It wasn't going to happen.
How do you get through something like this?
How do you walk into your team facility and notice two of your teammates -- your brothers -- are missing? How do you deal with a plane ride to a road game knowing one teammate was killed because of the mistake of another?
How do you sleep at night knowing you must walk onto a football field the next day and try to win a game to keep the playoff hopes alive for your team and its fan base?
The Cowboys somehow did Sunday afternoon with a 20-19 win over the Cincinnati Bengals at Paul Brown Stadium.
It was the most emotional game of the season and in quite some time.
This was about Brent, in jail after being arrested and charged with intoxication manslaughter early Saturday morning when his car crashed in Irving, Texas. This was about Brown, a passenger in the car, who died as a result of the crash.
Brent, a nose tackle, and Brown, a practice squad outside linebacker, no longer there.
How do you remember your brothers?
"I think the field was our refuge today," defensive end Marcus Spears said. "Being at the hotel and listening and hearing things and having to have meetings about it, the emotions that came out from guys, it kinda built up. We're talking about life. We're talking about football, and when you're in that situation and when something like that has happened, you got to put the game away for just a second to reflect on what's really happening."
There was a moment of silence before the game for Brown, and the players took his jersey and laid it across one of the benches during the game, a way of keeping their hardworking teammate's presence with them. After all, he was named scout team player of the week after one practice.
"I told our team that this is uncharted territory," Cowboys coach Jason Garrett said after the game. "We have obviously been in a very difficult situation in the last couple of days. We lost Jerry Brown, a practice player for us that we picked up earlier in the year. It has been very emotional for everybody. As the head coach of the team, I have to talk to them about it and inform them about the situation. I had to offer some perspective on the situation, and the main thing I talked about was the value of a teammate."
Garrett was the rock the Cowboys needed during an emotional time.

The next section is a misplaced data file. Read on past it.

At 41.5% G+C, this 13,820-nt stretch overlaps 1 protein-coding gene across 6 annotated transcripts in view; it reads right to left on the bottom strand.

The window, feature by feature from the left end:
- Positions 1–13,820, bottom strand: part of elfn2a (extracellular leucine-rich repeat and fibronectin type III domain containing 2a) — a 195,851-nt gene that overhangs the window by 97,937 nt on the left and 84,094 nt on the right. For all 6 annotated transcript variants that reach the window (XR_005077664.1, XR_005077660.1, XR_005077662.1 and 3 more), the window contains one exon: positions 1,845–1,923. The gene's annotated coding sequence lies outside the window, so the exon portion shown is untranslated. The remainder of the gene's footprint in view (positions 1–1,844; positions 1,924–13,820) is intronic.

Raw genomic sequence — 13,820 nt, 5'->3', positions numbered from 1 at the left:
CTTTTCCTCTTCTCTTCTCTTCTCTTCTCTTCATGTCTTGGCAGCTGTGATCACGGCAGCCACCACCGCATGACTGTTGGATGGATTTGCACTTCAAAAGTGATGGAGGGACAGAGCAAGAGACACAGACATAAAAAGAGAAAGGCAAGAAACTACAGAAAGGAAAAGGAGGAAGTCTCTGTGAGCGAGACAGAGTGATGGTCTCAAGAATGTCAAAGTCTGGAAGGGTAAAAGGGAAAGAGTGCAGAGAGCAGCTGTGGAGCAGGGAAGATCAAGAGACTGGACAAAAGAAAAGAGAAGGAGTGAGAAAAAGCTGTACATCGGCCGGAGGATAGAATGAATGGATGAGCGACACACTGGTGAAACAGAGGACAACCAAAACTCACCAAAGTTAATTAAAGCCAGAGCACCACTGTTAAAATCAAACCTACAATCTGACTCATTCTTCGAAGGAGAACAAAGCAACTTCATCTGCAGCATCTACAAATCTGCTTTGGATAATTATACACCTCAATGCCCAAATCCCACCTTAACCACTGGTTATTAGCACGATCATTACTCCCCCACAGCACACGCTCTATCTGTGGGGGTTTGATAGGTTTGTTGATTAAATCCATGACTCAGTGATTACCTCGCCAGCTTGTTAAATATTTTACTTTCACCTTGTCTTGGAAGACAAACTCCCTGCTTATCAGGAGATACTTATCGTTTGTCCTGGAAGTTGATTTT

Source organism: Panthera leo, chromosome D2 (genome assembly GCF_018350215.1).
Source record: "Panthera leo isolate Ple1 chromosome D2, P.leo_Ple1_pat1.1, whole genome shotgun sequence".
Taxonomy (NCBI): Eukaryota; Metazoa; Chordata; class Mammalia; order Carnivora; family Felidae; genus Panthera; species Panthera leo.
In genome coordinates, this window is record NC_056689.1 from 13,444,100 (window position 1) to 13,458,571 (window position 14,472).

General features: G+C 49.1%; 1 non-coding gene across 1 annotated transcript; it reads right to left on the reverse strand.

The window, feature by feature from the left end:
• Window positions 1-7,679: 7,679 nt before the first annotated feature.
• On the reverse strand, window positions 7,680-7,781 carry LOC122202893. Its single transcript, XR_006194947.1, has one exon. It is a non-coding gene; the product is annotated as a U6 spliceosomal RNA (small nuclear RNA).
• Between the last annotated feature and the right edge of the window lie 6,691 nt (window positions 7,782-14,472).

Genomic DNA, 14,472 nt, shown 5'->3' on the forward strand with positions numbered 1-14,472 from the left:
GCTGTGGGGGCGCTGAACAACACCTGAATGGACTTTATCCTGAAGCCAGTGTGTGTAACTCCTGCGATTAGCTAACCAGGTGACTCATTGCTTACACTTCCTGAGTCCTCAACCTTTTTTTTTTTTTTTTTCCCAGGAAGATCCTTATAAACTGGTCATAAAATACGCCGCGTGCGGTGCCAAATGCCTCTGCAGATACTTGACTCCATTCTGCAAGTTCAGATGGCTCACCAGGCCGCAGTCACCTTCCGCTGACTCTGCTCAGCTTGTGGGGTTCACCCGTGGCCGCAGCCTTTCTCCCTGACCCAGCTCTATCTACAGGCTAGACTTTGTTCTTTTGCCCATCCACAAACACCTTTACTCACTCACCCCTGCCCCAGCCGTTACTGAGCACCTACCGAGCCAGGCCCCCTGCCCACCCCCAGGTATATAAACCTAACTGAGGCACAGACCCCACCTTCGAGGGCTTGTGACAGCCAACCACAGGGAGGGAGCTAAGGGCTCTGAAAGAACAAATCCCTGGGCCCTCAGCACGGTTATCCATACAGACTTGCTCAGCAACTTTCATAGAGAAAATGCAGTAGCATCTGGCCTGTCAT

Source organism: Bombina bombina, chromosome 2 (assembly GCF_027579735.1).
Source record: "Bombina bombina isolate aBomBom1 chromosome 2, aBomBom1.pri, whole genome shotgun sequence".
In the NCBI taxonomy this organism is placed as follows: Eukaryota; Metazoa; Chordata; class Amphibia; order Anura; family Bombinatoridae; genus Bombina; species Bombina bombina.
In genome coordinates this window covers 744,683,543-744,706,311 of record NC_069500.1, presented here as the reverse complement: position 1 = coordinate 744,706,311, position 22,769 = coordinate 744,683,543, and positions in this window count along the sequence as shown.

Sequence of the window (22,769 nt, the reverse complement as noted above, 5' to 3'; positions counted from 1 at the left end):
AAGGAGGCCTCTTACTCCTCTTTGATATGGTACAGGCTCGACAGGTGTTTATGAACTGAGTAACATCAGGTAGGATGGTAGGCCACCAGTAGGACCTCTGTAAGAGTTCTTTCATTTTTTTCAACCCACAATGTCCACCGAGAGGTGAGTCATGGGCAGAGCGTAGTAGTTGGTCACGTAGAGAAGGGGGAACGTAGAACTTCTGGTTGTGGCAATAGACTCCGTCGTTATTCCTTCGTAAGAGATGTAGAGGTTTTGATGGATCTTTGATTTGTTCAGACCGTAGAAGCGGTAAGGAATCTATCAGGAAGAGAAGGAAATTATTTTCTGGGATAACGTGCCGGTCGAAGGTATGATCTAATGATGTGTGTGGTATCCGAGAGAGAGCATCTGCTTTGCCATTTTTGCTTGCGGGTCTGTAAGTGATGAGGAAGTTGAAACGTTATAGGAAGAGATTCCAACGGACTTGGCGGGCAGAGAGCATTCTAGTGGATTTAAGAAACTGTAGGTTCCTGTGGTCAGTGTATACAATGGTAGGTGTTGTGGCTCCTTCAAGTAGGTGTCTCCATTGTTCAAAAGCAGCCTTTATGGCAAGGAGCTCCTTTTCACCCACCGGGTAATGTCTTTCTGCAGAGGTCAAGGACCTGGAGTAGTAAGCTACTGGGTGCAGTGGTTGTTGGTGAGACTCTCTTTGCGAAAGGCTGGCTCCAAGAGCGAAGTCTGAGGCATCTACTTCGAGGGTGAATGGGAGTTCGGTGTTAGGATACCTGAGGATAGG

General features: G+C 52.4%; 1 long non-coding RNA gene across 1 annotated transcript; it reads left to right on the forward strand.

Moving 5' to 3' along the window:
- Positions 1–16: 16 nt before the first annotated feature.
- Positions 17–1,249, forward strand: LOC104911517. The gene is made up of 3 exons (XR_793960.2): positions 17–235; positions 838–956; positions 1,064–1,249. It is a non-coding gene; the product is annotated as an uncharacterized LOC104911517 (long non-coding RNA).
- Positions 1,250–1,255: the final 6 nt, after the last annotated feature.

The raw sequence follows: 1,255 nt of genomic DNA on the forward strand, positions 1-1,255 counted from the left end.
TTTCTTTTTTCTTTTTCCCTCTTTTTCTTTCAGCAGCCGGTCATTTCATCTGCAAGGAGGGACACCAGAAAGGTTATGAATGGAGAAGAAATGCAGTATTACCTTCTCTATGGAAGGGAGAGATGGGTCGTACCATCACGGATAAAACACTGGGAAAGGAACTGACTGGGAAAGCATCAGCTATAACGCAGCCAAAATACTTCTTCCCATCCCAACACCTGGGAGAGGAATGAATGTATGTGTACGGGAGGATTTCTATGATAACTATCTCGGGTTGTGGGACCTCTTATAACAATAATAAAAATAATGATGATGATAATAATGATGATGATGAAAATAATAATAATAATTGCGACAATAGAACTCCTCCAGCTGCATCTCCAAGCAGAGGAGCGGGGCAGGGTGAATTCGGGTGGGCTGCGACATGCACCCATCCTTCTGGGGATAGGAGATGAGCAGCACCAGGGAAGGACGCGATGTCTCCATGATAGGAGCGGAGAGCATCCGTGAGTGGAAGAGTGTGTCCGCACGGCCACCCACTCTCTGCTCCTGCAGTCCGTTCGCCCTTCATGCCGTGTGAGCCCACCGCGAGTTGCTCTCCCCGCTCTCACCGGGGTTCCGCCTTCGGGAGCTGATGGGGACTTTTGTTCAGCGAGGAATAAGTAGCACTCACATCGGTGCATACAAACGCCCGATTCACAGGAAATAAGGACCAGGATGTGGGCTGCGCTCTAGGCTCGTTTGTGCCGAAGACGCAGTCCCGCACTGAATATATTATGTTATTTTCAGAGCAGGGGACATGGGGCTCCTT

"I've never told more people that I love them more than today," fullback Lawrence Vickers said.
The Cowboys' defensive line is a close group. Jay Ratliff, who did not attend the game because of a groin injury, views Brent as a little brother. Ratliff and Brent spent countless hours studying game film. Brent had replaced Ratliff at nose tackle.
Brent was close to Brown from their days as college teammates at Illinois, and that brought the young man from St. Louis into the defensive line club.
"It's great to have teammates you love and care about," Spears said.
How do you deal with it when they're no longer there?
"We tried to go out today and honor him the best way we could," said Dan Bailey, who made the 40-yard field goal in the closing seconds to win the game. "I think we did that, win or lose. It's a tough situation, but I think everybody handled it well. It's not going to be easy moving forward, but we're going to do the best we can."
The Cowboys must gather themselves for a memorial service tentatively scheduled for Tuesday while also preparing for Sunday's game against Pittsburgh.
"You have guys that you're with, and less than 24 hours later, one of those guys is gone," assistant defensive line coach Leon Lett said. "So it's bigger than football, it's real life, it's reality. I think that's tough. The guys, for three hours, had to remove what was going on and just play the game. I think it's really going to hit now. I think a lot of guys are still numb and it still actually (hasn't) hit them yet. When we get back, I expect it to be even more emotional still. I really do."
Life, as well as the NFL, moves on, and how the Cowboys handle it in the next month might be the hardest thing many of them have ever had to do.